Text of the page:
UV light on HVAC question

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Real Pisser wrote:

Is this some kind of a Christmas thing? Being cruel to dumb animals and Mormons? Merry Christmas Stormy, and the rest of you folks too.

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Something special for Stormy from the tonight show & Conan Obrien and Oren Hatch
www.jewlicious.com/2009/12/jews-sing-mormon-christmas-song-in-honor-of-sen-hatchs-hanukah-song
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Thanks! I near to fell off my chair, laughing. The Tapernacle quire was a hoot.
--
Christopher A. Young
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Naah, being cruel to animals is an all year sport.
Merry Christmas, Don.
--
Christopher A. Young
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On Sun, 20 Dec 2009 09:10:13 -0500, "Stormin Mormon"

Awww Stormy finally found a boy friend. How sweet. lol
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The King wrote:

Some kinda talk from a guy whose Union meetings are held at a Bath house.
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Stormin Mormon wrote:

Are you saying that you will look them over? ;-p

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Jay-T wrote:

Note final three paragraphs.
http://www.epa.gov/iaq/pubs/airclean.html
Pollutant Destruction
Some air cleaners use ultraviolet (UV) light technology intended to destroy pollutants in indoor air. These air cleaners are called ultraviolet germicidal irradiation (UVGI) cleaners and photocatalytic oxidation (PCO) cleaners. Ozone generators that are sold as air cleaners intentionally produce ozone gas, a lung irritant, to destroy pollutants.
Ozone is a lung irritant that can cause adverse health effects.
* UVGI cleaners use ultraviolet radiation from UV lamps that may destroy biological pollutants such as viruses, bacteria, allergens, and molds that are airborne or growing on HVAC surfaces (e.g., found on cooling coils, drain pans, or ductwork). If used, they should be applied with, but not as a replacement for, filtration systems.
* PCO cleaners use a UV lamp along with a substance, called a catalyst, that reacts with the light. They are intended to destroy gaseous pollutants by converting them into harmless products, but are not designed to remove particulate pollutants.
* Ozone generators use UV light or an electrical discharge to intentionally produce ozone. Ozone is a lung irritant that can cause adverse health effects. At concentrations that do not exceed public health standards, ozone has little effect in removing most indoor air contaminants. Thus, ozone generators are not always safe and effective in controlling indoor air pollutants. Consumers should instead use methods proven to be both safe and effective to reduce pollutant concentrations, which include eliminating or controlling pollutant sources and increasing outdoor air ventilation. Visit www.epa.gov/iaq/pubs/ozonegen.html for more information on ozone generators sold as air cleaners.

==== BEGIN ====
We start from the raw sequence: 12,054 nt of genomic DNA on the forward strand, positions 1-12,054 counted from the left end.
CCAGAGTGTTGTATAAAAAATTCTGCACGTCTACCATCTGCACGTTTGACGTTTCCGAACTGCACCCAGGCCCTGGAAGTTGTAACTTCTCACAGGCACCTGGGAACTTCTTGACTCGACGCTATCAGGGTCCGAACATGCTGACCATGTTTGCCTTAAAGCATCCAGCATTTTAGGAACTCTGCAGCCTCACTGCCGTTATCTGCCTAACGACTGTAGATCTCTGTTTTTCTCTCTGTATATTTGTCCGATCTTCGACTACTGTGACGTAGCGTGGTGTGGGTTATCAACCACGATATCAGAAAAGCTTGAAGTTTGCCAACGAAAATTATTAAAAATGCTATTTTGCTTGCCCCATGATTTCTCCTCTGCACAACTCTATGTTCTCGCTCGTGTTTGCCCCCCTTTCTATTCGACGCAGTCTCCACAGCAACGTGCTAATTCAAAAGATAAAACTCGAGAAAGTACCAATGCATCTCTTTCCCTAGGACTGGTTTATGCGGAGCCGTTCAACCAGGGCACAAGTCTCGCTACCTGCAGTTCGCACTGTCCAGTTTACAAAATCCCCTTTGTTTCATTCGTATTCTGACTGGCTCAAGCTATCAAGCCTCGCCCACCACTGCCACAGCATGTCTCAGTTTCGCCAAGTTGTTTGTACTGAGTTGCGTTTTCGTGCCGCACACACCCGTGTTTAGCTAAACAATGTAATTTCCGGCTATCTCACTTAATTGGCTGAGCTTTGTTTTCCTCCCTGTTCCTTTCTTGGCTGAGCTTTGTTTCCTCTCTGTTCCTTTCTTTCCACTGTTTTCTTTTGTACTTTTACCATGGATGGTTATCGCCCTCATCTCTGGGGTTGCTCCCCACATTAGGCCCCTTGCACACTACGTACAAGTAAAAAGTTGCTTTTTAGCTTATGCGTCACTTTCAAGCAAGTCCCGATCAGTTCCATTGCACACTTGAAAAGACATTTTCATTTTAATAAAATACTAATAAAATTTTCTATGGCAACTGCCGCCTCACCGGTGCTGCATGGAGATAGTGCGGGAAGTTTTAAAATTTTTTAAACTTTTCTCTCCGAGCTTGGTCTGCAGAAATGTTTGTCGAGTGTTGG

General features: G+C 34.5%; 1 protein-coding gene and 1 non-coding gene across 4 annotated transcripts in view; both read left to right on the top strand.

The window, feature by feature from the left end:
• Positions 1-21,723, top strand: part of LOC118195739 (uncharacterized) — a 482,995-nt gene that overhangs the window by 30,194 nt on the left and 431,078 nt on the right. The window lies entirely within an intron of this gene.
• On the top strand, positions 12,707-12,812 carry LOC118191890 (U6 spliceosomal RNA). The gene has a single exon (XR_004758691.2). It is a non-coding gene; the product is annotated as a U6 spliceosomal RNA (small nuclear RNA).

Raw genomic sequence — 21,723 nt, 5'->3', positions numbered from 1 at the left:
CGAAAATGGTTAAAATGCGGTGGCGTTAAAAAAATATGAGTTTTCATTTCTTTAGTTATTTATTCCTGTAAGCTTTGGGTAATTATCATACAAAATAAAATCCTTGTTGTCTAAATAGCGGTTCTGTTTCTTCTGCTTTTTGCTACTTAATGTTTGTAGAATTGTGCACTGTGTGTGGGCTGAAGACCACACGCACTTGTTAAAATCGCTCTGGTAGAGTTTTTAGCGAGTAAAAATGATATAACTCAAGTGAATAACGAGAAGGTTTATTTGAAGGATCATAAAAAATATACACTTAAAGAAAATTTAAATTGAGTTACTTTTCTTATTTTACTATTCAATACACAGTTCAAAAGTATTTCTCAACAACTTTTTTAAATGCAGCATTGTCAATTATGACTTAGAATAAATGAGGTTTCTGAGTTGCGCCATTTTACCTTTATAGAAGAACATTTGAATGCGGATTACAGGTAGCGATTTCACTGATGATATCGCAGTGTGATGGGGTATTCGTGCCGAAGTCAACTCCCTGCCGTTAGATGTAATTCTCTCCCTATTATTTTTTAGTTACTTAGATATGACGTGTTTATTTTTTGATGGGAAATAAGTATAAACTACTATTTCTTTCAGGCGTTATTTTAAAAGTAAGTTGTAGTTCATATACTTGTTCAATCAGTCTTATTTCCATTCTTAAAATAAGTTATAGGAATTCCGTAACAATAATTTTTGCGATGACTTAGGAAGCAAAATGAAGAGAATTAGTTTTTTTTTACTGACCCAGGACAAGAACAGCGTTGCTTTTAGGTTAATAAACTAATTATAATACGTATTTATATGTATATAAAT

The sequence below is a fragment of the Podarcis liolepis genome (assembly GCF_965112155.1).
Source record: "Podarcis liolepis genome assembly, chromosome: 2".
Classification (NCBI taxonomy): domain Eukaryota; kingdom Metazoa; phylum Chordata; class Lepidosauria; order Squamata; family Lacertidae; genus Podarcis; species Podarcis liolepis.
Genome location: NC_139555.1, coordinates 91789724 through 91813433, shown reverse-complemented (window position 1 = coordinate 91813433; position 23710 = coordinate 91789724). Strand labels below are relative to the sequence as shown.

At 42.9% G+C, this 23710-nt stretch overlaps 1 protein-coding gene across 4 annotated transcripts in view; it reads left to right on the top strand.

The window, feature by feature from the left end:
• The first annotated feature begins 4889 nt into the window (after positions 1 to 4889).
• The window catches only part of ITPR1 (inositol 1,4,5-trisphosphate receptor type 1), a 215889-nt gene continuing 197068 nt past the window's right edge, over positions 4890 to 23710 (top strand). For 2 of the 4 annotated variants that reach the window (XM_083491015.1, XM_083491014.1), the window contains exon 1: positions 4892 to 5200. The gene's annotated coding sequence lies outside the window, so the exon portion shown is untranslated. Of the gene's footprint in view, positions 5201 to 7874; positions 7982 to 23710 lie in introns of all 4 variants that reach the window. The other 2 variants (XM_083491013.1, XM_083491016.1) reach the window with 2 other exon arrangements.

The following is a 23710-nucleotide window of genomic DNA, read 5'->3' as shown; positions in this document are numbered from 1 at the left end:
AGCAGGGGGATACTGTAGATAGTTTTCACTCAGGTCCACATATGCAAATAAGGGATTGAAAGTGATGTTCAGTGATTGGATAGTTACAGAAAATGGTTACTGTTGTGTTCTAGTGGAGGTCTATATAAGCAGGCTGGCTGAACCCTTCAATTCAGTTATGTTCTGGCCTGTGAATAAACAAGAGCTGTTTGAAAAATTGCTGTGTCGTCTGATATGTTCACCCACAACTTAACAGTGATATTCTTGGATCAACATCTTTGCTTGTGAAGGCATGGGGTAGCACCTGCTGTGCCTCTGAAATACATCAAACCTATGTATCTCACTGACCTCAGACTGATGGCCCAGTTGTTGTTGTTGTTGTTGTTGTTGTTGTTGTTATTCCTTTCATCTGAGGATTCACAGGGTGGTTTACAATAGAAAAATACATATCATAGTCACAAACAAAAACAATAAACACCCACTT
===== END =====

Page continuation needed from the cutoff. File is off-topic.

In-duct Pollutant Destruction
UVGI cleaners may not reduce allergy or asthma symptoms.
There is no standard measurement for the effectiveness of UVGI cleaners. Typical UVGI cleaners used in homes have limited effectiveness in killing bacteria and molds. Effective destruction of some viruses and most mold and bacterial spores usually requires much higher UV exposure than is provided in a typical home unit. Furthermore, dead mold spores can still produce allergic reactions, so UVGI cleaners may not be effective in reducing allergy and asthma symptoms.
There is no standard measurement for the effectiveness of PCO cleaners. The use of PCO cleaners in homes is limited because currently available catalysts are ineffective in destroying gaseous pollutants from indoor air. Some PCO cleaners fail to destroy pollutants completely and instead produce new indoor pollutants that may cause irritation of the eyes, throat, and nose.
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Hell Toupee wrote:

Thanks. I went to the link which seems to give a lot of information. It's a little unclear when they mention UGVI cleaners whether they mean those cleaners in the duct system or a UV light in where the coils or drip pan are.
This part of the quote that you posted was interesting:

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Jay-T wrote:

Most manufacturers of these devices have a chart depicting how many and what size of units to install. I generally intall two units in a standard 1500 to 2000 square foot home. Do the homework first.

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I can understand how a UV light would help by preventing growth in and around the coil. I personally doubt that bacteria, respiratory viruses, etc., spread by coughing/sneezing, etc., would be diminished. What is the velocity of the air stream (ft/min), so the contact time in about 1 linear foot or so, is nil.
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HankG wrote:

Not my area of expertise. Like I said the hospital use them...So your premise may not be valid. Suggest you seek out and pay for expert advice. The manufacturers should be able to give professional references.

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